Among the first we learn is good-bye, your tiny wrist between Dad's forefinger and thumb forced to wave bye-bye to Mom, whose hand sails brightly behind a windshield. Then it's done to make us follow: in a crowded mall, a woman waves, "Bye, we're leaving," and her son stands firm sobbing, until at last he runs after her, among shoppers drifting like sharks who must drag their great hulks underwater, even in sleep, or drown. Living, we cover vast territories; imagine your life drawn on a map— a scribble on the town where you grew up, each bus trip traced between school and home, or a clean line across the sea to a place you flew once. Think of the time and things we accumulate, all the while growing more conscious of losing and leaving. Aging, our bodies collect wrinkles and scars for each place the world would not give under our weight. Our thoughts get laced with strange aches, sweet as the final chord that hangs in a guitar's blond torso. Think how a particular ridge of hills from a summer of your childhood grows in significance, or one hour of light-- late afternoon, say, when thick sun flings the shadow of Virginia creeper vines across the wall of a tiny, white room where a girl makes love for the first time. Its leaves tremble like small hands against the screen while she weeps in the arms of her bewildered lover. She's too young to see that as we gather losses, we may also grow in love; as in passion, the body shudders and clutches what it must release.
Julia Spicher Kasdorf - 1962-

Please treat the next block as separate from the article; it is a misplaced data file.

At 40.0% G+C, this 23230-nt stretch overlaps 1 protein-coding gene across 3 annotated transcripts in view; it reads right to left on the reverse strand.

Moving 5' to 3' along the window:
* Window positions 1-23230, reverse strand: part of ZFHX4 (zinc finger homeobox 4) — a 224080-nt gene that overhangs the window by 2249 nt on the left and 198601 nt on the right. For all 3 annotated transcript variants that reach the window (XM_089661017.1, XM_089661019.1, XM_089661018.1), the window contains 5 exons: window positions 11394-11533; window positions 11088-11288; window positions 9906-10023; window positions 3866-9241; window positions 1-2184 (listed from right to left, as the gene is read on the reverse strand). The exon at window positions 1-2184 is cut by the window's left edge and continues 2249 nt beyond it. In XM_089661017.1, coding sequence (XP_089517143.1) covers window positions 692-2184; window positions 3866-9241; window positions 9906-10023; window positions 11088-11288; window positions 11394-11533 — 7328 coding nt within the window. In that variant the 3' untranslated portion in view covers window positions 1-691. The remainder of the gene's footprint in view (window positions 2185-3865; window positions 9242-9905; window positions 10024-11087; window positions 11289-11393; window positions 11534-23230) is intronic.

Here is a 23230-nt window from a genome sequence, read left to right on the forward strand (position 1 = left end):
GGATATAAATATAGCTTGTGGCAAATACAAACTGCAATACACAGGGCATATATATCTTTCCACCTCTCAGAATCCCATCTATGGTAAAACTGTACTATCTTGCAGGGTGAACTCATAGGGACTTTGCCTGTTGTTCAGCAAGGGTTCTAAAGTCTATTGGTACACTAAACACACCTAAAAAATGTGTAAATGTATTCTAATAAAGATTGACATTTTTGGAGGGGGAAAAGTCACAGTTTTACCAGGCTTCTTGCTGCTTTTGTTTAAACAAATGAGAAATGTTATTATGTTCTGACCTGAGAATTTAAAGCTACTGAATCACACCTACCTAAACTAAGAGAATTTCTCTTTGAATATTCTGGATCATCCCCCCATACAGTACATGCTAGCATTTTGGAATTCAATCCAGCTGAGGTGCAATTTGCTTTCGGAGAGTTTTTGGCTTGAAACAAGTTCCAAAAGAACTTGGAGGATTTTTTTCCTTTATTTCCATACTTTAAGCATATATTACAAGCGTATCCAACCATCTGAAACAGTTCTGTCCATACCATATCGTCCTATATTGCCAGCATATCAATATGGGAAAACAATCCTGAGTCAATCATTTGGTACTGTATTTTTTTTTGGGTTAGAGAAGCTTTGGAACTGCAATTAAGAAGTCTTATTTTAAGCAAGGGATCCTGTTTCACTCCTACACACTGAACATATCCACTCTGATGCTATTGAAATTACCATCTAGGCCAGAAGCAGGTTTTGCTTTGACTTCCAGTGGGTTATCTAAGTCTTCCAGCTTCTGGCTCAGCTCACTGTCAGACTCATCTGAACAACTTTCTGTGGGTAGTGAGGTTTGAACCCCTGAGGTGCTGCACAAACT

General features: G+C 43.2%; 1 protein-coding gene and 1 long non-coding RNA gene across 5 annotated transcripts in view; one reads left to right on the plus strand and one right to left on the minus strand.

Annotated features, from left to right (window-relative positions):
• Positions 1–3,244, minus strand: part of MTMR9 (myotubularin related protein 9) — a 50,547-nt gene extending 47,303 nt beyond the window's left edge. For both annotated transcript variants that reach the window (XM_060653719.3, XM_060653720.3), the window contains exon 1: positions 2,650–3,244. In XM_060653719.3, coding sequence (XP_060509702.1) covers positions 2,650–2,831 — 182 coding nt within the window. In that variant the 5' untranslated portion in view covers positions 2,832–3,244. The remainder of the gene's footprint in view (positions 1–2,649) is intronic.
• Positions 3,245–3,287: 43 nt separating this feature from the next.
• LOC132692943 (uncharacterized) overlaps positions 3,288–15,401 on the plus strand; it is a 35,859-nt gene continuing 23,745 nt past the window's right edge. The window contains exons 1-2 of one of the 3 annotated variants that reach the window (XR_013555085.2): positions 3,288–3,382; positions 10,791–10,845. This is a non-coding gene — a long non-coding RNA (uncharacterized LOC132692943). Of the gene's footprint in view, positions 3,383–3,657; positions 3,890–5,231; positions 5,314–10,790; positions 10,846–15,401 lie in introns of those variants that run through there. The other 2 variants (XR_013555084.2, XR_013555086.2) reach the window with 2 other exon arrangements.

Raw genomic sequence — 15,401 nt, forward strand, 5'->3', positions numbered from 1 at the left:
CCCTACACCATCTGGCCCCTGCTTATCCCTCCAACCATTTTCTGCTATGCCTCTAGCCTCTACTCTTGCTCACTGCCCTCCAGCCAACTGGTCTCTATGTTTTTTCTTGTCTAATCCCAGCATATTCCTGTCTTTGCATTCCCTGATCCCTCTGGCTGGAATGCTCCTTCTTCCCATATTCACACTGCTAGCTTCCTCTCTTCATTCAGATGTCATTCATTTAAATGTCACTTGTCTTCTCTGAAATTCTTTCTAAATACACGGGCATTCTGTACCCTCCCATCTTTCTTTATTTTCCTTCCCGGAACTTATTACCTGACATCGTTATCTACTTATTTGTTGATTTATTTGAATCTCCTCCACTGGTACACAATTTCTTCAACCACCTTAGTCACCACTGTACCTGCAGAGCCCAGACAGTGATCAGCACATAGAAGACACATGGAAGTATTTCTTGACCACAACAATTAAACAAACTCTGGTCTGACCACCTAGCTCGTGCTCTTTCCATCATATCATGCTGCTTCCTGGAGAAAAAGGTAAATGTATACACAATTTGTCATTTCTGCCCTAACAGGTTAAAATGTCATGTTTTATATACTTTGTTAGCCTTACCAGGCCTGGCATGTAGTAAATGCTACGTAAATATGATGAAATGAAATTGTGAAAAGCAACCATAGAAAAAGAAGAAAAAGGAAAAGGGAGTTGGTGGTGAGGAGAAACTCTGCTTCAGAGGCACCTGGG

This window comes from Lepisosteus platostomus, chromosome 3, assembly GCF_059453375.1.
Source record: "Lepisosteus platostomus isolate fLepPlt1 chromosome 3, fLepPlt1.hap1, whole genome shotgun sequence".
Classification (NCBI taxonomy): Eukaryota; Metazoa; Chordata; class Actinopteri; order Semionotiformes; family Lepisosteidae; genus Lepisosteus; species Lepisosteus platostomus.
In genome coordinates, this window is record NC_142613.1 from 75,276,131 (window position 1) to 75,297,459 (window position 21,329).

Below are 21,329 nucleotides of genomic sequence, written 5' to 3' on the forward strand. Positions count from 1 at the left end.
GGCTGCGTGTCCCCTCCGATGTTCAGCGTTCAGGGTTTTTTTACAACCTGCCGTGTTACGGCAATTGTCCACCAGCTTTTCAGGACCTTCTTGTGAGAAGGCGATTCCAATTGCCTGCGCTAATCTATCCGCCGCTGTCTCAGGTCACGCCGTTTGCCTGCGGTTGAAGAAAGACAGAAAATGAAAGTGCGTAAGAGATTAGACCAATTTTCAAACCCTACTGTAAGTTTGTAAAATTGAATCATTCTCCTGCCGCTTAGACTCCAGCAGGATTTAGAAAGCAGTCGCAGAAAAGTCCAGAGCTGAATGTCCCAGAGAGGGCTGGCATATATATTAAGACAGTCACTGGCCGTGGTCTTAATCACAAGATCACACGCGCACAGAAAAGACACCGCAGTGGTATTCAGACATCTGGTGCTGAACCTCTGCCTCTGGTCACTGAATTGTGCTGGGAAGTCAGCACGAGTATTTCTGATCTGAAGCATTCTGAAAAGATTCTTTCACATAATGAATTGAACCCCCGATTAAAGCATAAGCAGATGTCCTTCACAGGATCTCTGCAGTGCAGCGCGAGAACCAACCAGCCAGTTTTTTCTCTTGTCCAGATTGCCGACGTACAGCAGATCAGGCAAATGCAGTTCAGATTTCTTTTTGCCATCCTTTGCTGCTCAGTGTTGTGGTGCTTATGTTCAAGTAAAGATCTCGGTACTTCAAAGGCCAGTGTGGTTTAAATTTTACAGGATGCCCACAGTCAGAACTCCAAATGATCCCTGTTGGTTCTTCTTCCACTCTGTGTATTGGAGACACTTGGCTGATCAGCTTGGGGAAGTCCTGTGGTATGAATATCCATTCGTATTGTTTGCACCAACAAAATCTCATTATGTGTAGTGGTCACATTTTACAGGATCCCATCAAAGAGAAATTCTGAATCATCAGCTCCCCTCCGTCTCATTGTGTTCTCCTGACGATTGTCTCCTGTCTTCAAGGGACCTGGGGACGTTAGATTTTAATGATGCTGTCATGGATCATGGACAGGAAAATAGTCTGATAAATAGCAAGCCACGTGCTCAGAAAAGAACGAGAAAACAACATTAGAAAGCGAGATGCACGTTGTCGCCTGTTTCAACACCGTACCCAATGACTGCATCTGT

We keep our quilts in closets and do not dance. We hoe thistles along fence rows for fear we may not be perfect as our Heavenly Father. We clean up his disasters. No one has to call; we just show up in the wake of tornadoes with hammers, after floods with buckets. Like Jesus, the servant, we wash each other's feet twice a year and eat the Lord's Supper, afraid of sins hidden so deep in our organs they could damn us unawares, swallowing this bread, his body, this juice. Growing up, we love the engravings in Martyrs Mirror: men drowned like cats in burlap sacks, the Catholic inquisitors, the woman who handed a pear to her son, her tongue screwed to the roof of her mouth to keep her from singing hymns while she burned. We love Catherine the Great and the rich tracts she gave us in the Ukraine, bright green winter wheat, the Cossacks who torched it, and Stalin, who starved our cousins while wheat rotted in granaries. We must love our enemies. We must forgive as our sins are forgiven, our great-uncle tells us, showing the chain and ball in a cage whittled from one block of wood while he was in prison for refusing to shoulder a gun. He shows the clipping from 1916: Mennonites are German milksops, too yellow to fight. We love those Nazi soldiers who, like Moses, led the last cattle cars rocking out of the Ukraine, crammed with our parents--children then-- learning the names of Kansas, Saskatchewan, Paraguay. This is why we cannot leave the beliefs or what else would we be? why we eat 'til we're drunk on shoofly and moon pies and borscht. We do not drink; we sing. Unaccompanied on Sundays, those hymns in four parts, our voices lift with such force that we lift, as chaff lifts toward God.